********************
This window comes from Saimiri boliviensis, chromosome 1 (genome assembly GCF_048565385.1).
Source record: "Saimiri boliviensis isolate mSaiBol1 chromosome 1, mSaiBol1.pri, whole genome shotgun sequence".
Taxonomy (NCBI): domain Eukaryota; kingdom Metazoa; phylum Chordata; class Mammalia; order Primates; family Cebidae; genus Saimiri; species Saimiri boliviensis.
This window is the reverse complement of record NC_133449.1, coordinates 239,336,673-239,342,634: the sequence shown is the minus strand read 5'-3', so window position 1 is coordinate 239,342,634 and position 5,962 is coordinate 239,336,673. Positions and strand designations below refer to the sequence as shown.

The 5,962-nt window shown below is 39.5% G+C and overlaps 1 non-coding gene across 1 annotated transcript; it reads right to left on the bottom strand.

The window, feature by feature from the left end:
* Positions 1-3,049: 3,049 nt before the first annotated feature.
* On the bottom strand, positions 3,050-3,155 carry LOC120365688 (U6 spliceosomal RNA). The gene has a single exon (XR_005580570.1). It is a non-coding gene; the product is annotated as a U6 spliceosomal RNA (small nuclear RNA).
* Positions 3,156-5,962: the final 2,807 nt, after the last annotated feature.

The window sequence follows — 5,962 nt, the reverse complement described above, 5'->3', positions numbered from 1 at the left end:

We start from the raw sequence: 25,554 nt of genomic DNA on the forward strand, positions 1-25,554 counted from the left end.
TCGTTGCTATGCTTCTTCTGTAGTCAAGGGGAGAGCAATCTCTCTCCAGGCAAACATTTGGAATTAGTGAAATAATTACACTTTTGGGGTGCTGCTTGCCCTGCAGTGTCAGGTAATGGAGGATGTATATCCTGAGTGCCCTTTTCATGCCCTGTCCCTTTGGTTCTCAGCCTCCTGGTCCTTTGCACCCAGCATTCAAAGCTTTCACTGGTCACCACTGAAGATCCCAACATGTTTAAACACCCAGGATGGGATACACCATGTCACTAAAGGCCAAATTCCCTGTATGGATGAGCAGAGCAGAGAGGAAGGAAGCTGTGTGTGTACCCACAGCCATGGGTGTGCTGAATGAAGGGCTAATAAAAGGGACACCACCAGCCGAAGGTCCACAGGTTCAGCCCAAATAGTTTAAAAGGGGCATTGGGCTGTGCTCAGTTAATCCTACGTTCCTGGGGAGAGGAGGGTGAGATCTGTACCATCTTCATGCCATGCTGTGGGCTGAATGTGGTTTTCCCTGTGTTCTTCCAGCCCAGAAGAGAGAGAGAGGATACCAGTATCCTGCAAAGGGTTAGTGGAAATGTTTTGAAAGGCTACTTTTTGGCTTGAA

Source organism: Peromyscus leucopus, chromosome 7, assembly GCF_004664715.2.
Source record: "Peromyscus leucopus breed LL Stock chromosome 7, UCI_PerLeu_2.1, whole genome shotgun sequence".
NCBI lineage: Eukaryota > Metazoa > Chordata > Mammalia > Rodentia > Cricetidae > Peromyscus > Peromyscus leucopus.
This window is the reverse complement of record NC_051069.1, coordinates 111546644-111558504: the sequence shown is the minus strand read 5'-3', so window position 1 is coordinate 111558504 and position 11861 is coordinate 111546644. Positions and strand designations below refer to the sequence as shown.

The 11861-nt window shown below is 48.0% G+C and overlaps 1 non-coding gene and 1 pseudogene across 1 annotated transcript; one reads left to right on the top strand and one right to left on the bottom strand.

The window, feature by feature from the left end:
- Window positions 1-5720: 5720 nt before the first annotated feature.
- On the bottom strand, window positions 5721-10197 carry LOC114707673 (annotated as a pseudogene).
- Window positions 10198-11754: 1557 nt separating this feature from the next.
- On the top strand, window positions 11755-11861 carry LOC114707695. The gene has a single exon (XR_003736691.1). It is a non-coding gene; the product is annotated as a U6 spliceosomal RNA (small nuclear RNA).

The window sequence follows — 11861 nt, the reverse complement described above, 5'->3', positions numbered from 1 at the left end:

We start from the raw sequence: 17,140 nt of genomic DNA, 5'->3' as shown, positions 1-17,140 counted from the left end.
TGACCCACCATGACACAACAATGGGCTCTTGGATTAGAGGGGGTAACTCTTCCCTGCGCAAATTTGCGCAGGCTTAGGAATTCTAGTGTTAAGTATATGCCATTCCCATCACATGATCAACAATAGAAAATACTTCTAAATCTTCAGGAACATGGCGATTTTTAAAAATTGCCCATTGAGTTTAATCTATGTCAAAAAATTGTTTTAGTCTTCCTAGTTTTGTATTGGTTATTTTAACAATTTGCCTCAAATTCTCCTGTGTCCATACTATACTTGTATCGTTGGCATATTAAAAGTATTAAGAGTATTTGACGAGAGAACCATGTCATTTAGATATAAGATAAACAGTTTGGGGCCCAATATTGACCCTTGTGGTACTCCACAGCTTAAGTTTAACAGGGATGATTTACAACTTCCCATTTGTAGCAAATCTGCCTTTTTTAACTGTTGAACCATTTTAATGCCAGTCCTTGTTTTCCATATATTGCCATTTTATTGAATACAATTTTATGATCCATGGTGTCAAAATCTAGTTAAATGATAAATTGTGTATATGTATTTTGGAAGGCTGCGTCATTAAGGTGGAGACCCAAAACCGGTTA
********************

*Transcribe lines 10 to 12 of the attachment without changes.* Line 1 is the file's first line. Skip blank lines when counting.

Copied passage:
The window sequence follows — 5,962 nt, the reverse complement described above, 5'->3', positions numbered from 1 at the left end:

We start from the raw sequence: 25,554 nt of genomic DNA on the forward strand, positions 1-25,554 counted from the left end.
TCGTTGCTATGCTTCTTCTGTAGTCAAGGGGAGAGCAATCTCTCTCCAGGCAAACATTTGGAATTAGTGAAATAATTACACTTTTGGGGTGCTGCTTGCCCTGCAGTGTCAGGTAATGGAGGATGTATATCCTGAGTGCCCTTTTCATGCCCTGTCCCTTTGGTTCTCAGCCTCCTGGTCCTTTGCACCCAGCATTCAAAGCTTTCACTGGTCACCACTGAAGATCCCAACATGTTTAAACACCCAGGATGGGATACACCATGTCACTAAAGGCCAAATTCCCTGTATGGATGAGCAGAGCAGAGAGGAAGGAAGCTGTGTGTGTACCCACAGCCATGGGTGTGCTGAATGAAGGGCTAATAAAAGGGACACCACCAGCCGAAGGTCCACAGGTTCAGCCCAAATAGTTTAAAAGGGGCATTGGGCTGTGCTCAGTTAATCCTACGTTCCTGGGGAGAGGAGGGTGAGATCTGTACCATCTTCATGCCATGCTGTGGGCTGAATGTGGTTTTCCCTGTGTTCTTCCAGCCCAGAAGAGAGAGAGAGGATACCAGTATCCTGCAAAGGGTTAGTGGAAATGTTTTGAAAGGCTACTTTTTGGCTTGAA